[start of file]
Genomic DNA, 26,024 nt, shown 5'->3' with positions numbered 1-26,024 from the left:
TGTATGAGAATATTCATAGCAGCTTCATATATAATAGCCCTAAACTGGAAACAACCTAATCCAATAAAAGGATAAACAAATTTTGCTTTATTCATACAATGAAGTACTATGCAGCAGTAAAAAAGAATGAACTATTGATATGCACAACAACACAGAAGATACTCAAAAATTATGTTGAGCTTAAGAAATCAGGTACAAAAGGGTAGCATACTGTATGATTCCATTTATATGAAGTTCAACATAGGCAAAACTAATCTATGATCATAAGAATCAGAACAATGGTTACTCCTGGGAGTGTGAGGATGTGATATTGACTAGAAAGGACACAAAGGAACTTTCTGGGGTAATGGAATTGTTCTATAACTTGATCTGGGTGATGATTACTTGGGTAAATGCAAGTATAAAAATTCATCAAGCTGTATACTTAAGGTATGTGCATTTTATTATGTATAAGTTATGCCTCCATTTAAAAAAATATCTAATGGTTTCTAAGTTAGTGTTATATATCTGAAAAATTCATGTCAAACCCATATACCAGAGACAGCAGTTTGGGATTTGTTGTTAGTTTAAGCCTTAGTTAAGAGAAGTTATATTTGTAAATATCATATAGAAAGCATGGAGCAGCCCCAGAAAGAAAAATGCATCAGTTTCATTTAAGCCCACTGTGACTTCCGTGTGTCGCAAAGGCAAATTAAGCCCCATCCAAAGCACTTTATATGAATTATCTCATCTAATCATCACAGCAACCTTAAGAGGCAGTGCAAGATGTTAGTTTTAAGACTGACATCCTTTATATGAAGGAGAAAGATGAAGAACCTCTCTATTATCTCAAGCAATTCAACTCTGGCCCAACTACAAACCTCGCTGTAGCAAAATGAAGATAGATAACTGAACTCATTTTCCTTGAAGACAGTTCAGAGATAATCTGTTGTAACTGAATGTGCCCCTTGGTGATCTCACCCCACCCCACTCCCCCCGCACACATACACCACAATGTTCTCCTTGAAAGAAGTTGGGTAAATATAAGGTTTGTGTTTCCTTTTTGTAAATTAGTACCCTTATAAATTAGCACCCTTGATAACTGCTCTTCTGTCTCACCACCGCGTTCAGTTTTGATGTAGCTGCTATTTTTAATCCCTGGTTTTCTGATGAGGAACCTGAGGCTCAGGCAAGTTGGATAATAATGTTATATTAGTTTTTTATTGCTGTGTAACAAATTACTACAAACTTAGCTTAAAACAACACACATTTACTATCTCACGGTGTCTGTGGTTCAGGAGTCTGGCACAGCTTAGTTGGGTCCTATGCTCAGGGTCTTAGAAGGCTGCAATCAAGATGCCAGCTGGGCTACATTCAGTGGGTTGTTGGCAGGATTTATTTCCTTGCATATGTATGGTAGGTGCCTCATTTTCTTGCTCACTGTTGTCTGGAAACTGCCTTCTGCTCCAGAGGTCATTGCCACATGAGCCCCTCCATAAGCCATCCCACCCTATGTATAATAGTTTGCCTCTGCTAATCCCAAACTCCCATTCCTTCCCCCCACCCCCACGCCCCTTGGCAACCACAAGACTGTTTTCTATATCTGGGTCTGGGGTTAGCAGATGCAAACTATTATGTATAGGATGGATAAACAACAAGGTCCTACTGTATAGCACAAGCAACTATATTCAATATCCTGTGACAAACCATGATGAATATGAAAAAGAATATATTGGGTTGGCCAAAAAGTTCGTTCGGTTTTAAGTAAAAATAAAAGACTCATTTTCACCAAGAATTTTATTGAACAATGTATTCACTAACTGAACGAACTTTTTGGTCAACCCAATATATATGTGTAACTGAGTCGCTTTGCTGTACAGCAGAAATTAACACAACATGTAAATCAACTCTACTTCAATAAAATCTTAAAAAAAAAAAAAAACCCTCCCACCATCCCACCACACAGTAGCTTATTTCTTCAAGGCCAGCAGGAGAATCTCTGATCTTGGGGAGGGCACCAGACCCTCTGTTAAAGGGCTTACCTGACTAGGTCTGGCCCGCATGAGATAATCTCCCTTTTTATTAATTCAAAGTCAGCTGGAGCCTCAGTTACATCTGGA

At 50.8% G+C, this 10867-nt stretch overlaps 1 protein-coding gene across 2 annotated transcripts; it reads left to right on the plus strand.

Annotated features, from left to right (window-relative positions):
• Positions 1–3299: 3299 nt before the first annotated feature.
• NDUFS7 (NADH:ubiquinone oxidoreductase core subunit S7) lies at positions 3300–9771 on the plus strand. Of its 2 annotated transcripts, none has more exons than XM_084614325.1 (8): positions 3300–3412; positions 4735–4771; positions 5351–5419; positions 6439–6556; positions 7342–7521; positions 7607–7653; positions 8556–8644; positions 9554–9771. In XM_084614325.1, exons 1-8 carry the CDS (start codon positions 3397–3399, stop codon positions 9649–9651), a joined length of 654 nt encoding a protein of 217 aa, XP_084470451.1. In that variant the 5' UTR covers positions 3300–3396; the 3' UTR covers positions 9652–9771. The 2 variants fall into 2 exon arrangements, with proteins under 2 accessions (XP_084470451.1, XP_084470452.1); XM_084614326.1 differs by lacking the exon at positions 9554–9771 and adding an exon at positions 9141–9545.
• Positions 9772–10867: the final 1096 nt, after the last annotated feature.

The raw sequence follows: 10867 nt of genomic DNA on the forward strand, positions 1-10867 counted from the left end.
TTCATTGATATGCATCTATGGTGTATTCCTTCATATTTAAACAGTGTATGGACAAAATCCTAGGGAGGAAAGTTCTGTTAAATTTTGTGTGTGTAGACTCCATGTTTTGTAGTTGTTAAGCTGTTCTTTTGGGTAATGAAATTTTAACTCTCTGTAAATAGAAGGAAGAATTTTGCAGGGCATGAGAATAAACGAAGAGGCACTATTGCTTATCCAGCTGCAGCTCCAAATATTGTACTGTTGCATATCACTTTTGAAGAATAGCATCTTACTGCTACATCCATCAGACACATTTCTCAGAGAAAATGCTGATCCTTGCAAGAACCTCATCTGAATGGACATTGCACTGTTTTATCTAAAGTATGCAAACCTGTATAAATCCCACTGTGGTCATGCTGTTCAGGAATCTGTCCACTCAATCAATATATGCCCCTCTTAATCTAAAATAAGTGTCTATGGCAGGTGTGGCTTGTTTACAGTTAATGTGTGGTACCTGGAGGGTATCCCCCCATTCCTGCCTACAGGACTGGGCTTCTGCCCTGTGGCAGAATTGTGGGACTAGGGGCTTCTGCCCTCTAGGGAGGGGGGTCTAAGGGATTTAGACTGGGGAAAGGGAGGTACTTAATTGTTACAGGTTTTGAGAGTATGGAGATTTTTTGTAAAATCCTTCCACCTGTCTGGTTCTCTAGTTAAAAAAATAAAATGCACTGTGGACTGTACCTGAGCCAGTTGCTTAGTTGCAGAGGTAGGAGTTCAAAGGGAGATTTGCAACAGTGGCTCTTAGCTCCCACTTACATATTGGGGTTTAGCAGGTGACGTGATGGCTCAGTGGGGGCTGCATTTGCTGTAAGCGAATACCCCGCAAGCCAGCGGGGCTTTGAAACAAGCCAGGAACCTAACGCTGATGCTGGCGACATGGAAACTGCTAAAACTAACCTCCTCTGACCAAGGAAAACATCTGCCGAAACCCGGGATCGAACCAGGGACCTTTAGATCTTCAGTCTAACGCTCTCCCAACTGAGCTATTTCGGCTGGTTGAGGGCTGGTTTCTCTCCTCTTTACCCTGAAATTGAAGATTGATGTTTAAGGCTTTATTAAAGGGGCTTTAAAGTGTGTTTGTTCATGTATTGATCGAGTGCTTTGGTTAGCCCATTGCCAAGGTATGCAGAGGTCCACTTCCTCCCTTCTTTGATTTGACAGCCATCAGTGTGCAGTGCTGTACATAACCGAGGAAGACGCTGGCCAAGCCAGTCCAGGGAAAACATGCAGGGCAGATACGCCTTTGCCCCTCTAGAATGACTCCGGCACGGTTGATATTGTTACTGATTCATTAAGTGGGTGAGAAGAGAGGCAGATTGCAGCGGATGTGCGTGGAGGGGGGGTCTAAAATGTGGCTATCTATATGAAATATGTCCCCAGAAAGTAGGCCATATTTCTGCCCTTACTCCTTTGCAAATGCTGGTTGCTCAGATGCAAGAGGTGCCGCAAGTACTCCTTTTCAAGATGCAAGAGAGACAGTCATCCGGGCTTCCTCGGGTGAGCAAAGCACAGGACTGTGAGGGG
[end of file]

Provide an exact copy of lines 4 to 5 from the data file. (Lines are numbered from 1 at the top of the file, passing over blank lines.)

Annotated features, from left to right (window-relative positions):
• Positions 1–3299: 3299 nt before the first annotated feature.